It is helpful to remember the history of Medicare, a government program run by many of our neighbors, as we contemplate the disaster Obamacare implementation has become, which may or may not be temporary.

Medicare was a controversial program at its start, opposed by doctors. It has grown more complicated as Congress added benefits and coverage. But “don’t touch my Medicare” was the cry from all sides of the political spectrum, as the Patient Protection and Affordable Care Act (ACA, a.k.a. Obamacare) was being passed.

A government program for everyone over 65

Medicare is a universal coverage program run by the government, paid for by taxes on the entire working population. It has the same benefits for everyone and health insurance companies administer the benefits as contractors. (Beneficiaries can buy more enhanced coverage on the open market.)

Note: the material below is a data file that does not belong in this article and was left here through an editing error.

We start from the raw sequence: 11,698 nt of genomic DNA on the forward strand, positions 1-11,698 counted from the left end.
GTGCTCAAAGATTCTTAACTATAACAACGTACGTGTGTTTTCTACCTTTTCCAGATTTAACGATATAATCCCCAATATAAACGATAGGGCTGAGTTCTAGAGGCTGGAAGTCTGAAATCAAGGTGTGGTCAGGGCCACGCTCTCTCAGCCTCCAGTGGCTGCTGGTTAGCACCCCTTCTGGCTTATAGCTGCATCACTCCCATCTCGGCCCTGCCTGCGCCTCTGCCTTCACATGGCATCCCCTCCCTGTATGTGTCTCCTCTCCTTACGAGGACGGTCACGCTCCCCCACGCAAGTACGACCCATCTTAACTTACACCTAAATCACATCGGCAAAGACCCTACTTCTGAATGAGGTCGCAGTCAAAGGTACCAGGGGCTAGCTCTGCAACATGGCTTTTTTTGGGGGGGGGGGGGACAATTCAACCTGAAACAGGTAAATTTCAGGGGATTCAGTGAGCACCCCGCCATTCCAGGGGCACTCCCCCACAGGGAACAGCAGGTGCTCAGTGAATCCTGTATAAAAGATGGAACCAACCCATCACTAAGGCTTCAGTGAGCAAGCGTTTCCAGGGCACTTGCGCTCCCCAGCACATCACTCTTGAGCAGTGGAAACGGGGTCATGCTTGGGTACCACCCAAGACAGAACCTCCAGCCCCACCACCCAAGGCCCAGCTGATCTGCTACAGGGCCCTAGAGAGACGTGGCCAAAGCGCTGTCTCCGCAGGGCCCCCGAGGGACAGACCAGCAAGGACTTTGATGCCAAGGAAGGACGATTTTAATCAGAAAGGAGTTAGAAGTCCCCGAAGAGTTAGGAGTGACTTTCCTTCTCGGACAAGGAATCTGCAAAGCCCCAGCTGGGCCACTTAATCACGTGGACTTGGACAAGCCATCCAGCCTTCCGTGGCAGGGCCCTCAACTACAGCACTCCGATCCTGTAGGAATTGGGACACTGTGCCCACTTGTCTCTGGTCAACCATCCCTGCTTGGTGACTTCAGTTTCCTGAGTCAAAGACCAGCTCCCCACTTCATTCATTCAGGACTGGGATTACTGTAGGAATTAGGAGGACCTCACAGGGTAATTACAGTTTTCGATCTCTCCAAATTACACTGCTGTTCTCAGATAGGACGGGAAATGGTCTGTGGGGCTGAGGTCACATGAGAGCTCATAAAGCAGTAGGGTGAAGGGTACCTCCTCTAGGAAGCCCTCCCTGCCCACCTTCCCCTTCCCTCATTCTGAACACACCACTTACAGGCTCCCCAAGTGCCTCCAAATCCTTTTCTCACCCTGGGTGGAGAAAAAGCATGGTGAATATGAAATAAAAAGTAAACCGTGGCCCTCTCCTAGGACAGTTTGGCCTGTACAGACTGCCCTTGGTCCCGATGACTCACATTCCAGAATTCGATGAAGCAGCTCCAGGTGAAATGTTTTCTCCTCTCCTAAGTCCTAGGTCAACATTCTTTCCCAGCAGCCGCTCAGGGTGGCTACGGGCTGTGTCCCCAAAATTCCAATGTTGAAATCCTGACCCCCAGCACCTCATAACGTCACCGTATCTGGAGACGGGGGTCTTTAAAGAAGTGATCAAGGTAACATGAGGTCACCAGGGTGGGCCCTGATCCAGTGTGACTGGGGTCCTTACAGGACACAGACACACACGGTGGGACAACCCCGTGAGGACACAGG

Medicare is the epitome of what many free-market conservatives are opposing for the rest of the population; Obamacare got so complicated partly because of this opposition, and the lobbying by the insurance industry and health care providers.

The flaws in the ACA were obvious from the get-go. There were too many moving parts, too many goals, too many conflicting rules, too many provisions so open-ended that only bureaucratic regulations could untangle them. Now we’re seeing how difficult other aspects of ACA are to implement.

The political fallout from the mess that Obamacare has become is that it reinforces the notion that the federal government is ill-equipped to manage any health benefits program that serves the entire citizenry.

The experience of Medicare, for all its flaws and the fraud perpetrated on it, says that is not true. It is better, however, to start out with a simpler plan that covers everyone.

About The Author

Len Lazarick